Handzus makes no excuses for last season

Handzus makes no excuses for last season
January 11, 2013, 2:45 pm
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In 67 games, Handzus had seven goals and 17 assists for 24 points and a -6 rating. (USA TODAY IMAGES)

SAN JOSE – Michal Handzus’ ineffective first season with the Sharks made much more sense when it was revealed last July that the 35-year-old center played through a nagging hip injury that started bothering him in October. After all, the Slovakia native had been a steady NHL player for many years with the Blues, Coyotes, Flyers, Blackhawks and Kings, and the Sharks figured that Handzus would be an effective third line center while helping to improve the penalty kill.

Neither happened. Handzus’ inability to help generate offense on the third line, coupled with his struggles on the Sharks’ terrible penalty killing unit, forced general manager Doug Wilson to trade for center Dominic Moore in February. Moore wasn’t any better than Handzus, though, and that role ended up being a huge hole in the Sharks’ lineup.

In 67 games, Handzus had seven goals and 17 assists for 24 points and a -6 rating.

“I know last year wasn’t good for me,” Handzus said on Friday, after skating for the first time this season at Sharks Ice. “I didn’t play well or help the team as much as I wanted to, or as much as the team wanted me to. I just put it behind me. It’s a new year, and I [will] try to prove to my teammates, management and fans that I can help the team. That’s my goal.”

The Sharks' season ended in early April at the hands of the St. Louis Blues in the first round, and Handzus was able to take some time off before suiting up for his native country in the World Championships. There, he had two goals and five assists in eight games, including a game-winning goal against Canada, and resembled the player the Sharks thought they were getting when they inked him to a two-year, $5 million contract.

In 19 games with HC Banska Bystricka during the lockout, Handzus had a solid 19 points (9g, 10a) in 19 games.

Considering his solid play after the Sharks' season ended, a logical conclusion could be drawn that Handzus would have been better served to take some time off and rest his hip at some point, rather than try to play through it.

Right?

“At that time, it’s tough to say. I thought it wasn’t big enough,” Handzus said. “I thought I could play through it. I practiced pretty much whole practices. I thought it wasn’t anything big. But, it was nagging and it was getting worse.”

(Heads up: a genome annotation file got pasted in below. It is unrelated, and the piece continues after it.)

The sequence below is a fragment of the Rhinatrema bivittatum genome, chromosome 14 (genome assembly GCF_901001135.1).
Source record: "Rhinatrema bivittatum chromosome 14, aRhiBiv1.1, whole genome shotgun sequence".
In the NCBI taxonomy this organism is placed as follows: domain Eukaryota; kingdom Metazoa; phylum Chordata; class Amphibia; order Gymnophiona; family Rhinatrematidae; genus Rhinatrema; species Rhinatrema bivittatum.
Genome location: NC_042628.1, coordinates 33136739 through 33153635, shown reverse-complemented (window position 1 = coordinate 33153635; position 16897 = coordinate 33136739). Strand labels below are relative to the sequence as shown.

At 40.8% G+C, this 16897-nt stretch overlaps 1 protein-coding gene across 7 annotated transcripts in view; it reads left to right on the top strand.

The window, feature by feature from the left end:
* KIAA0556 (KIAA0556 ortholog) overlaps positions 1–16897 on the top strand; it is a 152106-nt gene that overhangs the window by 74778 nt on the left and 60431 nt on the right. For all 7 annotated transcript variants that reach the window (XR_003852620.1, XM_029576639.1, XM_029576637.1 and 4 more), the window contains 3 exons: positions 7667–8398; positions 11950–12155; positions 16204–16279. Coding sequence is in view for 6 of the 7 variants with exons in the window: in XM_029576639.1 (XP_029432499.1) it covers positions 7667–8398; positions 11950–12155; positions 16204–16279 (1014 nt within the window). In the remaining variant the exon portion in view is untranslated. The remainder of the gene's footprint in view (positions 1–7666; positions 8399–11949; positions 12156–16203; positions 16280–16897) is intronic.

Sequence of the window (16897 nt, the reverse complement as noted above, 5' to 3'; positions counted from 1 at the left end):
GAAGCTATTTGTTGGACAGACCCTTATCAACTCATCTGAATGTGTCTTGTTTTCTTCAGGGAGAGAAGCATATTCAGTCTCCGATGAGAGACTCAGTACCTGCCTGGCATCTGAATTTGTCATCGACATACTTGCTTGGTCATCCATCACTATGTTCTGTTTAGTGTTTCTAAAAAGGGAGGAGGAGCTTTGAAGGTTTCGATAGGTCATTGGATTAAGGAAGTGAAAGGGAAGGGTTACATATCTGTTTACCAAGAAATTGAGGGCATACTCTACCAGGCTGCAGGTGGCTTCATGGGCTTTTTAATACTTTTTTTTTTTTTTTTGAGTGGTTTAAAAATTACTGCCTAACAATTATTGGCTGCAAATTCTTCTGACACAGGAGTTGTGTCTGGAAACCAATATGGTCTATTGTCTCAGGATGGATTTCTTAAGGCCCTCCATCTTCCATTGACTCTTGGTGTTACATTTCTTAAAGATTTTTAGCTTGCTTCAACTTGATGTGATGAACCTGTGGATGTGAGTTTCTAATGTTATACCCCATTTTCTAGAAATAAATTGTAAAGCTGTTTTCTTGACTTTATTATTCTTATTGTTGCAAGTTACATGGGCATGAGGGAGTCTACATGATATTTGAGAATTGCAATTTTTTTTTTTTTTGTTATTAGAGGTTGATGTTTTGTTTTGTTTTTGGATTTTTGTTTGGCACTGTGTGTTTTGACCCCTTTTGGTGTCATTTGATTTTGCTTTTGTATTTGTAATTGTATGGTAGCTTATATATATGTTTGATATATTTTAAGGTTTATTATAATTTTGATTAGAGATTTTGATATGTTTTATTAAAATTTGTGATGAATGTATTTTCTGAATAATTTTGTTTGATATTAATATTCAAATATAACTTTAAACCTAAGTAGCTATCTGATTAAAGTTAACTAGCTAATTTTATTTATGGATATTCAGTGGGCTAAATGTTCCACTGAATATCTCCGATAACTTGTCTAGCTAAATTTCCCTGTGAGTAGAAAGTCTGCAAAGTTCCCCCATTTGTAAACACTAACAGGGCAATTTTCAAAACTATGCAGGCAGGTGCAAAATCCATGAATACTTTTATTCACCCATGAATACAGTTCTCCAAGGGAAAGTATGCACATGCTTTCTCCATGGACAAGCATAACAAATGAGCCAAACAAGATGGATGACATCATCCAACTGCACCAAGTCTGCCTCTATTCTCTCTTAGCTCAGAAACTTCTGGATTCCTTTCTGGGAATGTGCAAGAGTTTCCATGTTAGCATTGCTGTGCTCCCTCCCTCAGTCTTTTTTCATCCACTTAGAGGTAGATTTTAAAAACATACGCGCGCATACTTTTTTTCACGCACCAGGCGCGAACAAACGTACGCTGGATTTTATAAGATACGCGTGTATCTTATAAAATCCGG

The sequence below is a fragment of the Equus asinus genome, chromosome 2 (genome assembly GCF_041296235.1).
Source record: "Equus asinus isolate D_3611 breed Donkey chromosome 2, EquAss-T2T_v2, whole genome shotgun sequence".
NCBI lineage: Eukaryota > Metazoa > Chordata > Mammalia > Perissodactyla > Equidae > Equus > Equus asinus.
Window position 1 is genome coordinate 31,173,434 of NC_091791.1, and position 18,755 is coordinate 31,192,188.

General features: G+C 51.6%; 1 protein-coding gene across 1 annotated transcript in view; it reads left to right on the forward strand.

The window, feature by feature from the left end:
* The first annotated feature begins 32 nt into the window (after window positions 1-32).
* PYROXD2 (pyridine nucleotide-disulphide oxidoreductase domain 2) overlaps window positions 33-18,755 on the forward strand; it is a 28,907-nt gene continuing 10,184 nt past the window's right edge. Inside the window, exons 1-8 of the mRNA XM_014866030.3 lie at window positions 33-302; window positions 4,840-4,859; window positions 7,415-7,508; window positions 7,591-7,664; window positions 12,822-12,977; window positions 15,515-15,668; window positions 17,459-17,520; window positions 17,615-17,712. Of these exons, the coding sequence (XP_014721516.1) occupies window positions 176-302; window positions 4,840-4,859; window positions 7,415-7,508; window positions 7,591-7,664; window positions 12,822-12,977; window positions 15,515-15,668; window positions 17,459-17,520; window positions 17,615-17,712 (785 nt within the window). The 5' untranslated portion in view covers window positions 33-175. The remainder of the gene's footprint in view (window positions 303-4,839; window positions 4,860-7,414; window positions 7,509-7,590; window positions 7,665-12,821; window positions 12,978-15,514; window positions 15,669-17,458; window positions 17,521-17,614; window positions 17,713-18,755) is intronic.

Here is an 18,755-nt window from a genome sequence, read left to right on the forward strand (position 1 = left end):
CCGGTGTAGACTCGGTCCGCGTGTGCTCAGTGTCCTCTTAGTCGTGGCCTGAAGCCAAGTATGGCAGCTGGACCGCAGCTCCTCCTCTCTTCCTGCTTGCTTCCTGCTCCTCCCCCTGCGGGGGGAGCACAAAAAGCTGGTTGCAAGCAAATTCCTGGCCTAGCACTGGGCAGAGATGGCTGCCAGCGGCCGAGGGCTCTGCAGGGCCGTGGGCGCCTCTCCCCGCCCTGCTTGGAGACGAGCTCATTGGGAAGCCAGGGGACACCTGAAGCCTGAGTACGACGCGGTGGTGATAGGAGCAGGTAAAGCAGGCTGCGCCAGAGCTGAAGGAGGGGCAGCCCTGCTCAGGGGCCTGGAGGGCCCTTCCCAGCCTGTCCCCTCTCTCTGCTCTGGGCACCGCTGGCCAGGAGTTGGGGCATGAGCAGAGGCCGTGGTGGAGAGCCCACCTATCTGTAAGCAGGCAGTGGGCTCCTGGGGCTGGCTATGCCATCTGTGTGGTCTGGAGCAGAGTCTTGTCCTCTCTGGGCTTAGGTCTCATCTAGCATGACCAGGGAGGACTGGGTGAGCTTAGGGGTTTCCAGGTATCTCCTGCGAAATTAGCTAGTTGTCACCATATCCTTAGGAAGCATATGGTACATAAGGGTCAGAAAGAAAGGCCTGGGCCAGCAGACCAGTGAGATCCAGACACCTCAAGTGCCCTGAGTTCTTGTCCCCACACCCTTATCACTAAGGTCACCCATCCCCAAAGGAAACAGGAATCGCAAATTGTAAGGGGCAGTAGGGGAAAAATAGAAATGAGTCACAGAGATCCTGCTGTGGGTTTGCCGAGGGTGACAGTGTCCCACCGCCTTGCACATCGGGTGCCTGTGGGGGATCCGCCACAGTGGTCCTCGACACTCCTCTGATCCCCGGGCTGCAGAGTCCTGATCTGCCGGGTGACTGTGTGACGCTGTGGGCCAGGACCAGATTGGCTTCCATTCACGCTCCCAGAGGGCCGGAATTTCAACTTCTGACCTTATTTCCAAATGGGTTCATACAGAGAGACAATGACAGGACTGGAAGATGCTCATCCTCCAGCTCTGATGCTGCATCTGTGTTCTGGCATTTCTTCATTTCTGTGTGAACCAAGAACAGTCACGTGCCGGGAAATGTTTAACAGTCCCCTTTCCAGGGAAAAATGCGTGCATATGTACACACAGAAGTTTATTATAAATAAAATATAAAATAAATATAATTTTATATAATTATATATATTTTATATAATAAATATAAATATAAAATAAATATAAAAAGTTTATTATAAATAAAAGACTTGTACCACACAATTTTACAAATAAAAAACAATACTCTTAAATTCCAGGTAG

“I’m not a guy that if something hurts I’m not going to play. I’m going to play through it. The only time I’m not going to play is if the doctors say no, or I can’t go. Maybe it would have helped if I took some time off, but I probably would never do that. I would still try to play through it. I’ve proved over my career that I play a lot of games hurt, and I play well. It’s one of those things that I didn’t, and it was disappointing for me.”

One of most professional players around, Handzus was clear that he didn’t want to make any excuses for his performance last season.

“I didn’t play well enough, bottom line,” he said. “I don’t want to go back with what happened, and stuff like that. It’s a new year, and I just have to prove that I’m a better player.”

* * *

Handzus was one of 11 Sharks that played abroad during the lockout. That should help the club entering a shortened, 48-game season that begins on Jan. 20 in Calgary.

“The game shape and timing with the puck and everything in a game is very important,” he said. “If you play a little bit at least and get in some games, at least you know what’s going on. Coming in, you’re going to feel more comfortable in games right away, because it’s a [week-long] camp and then you play big games. You know every game is going to be big right from the start. I think it’s going to help that a lot of guys played.”

Handzus enjoyed playing for his hometown club for the first time since he was a teenager, but isn’t sure how much the experience is going to help him for the start of the Sharks’ season.

“I’m glad that I played some games. It was a lot of fun in front of my hometown fans. I didn’t play there for 16 years, but I tried to take that as preparation for a season, but it was tough because the game is different. Here, it’s a lot of skating up and down, there it’s more like East-West, and a slow game. I felt good over there, but we’ll see how I feel over here.”

* * *

There were 16 Sharks on the ice at the practice facility on Friday, and without coaches, it was Dan Boyle who appeared to be leading the drills.

According to Joe Thornton, about half the team is expected to skate on Saturday. Many could opt for a final day off before camp is expected to begin on Sunday.

The season schedule will likely be revealed on Saturday, too. The Sharks have a preliminary schedule in hand, but the league has decided not to release the full slate of games until the NHLPA ratifies the new CBA.